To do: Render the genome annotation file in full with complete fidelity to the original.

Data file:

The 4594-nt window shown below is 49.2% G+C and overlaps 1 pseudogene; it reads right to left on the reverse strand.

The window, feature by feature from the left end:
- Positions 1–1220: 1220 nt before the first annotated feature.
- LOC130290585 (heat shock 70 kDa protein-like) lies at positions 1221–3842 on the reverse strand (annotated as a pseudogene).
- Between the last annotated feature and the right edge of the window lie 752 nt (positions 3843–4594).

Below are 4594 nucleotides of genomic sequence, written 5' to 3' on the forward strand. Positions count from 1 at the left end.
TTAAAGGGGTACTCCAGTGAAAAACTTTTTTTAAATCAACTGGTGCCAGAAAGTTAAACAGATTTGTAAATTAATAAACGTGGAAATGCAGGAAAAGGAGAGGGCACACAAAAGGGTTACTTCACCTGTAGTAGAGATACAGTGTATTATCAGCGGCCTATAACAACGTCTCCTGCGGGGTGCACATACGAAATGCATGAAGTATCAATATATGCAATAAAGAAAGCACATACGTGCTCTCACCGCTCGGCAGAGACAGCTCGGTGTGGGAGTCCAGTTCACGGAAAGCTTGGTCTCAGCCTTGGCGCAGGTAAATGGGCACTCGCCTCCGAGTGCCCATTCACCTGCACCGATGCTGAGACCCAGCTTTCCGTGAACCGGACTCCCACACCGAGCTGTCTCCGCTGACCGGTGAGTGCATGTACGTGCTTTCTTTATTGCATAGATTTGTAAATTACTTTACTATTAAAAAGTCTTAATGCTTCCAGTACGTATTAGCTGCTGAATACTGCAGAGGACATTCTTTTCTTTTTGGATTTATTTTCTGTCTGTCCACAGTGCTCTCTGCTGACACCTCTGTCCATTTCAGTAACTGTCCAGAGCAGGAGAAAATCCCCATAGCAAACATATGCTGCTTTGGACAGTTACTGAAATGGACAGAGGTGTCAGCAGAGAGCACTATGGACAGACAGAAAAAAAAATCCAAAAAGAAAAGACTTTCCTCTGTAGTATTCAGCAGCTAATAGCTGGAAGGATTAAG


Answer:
The 4594-nt window shown below is 49.2% G+C and overlaps 1 pseudogene; it reads right to left on the reverse strand.

The window, feature by feature from the left end:
- Positions 1–1220: 1220 nt before the first annotated feature.
- LOC130290585 (heat shock 70 kDa protein-like) lies at positions 1221–3842 on the reverse strand (annotated as a pseudogene).
- Between the last annotated feature and the right edge of the window lie 752 nt (positions 3843–4594).

Below are 4594 nucleotides of genomic sequence, written 5' to 3' on the forward strand. Positions count from 1 at the left end.
TTAAAGGGGTACTCCAGTGAAAAACTTTTTTTAAATCAACTGGTGCCAGAAAGTTAAACAGATTTGTAAATTAATAAACGTGGAAATGCAGGAAAAGGAGAGGGCACACAAAAGGGTTACTTCACCTGTAGTAGAGATACAGTGTATTATCAGCGGCCTATAACAACGTCTCCTGCGGGGTGCACATACGAAATGCATGAAGTATCAATATATGCAATAAAGAAAGCACATACGTGCTCTCACCGCTCGGCAGAGACAGCTCGGTGTGGGAGTCCAGTTCACGGAAAGCTTGGTCTCAGCCTTGGCGCAGGTAAATGGGCACTCGCCTCCGAGTGCCCATTCACCTGCACCGATGCTGAGACCCAGCTTTCCGTGAACCGGACTCCCACACCGAGCTGTCTCCGCTGACCGGTGAGTGCATGTACGTGCTTTCTTTATTGCATAGATTTGTAAATTACTTTACTATTAAAAAGTCTTAATGCTTCCAGTACGTATTAGCTGCTGAATACTGCAGAGGACATTCTTTTCTTTTTGGATTTATTTTCTGTCTGTCCACAGTGCTCTCTGCTGACACCTCTGTCCATTTCAGTAACTGTCCAGAGCAGGAGAAAATCCCCATAGCAAACATATGCTGCTTTGGACAGTTACTGAAATGGACAGAGGTGTCAGCAGAGAGCACTATGGACAGACAGAAAAAAAAATCCAAAAAGAAAAGACTTTCCTCTGTAGTATTCAGCAGCTAATAGCTGGAAGGATTAAG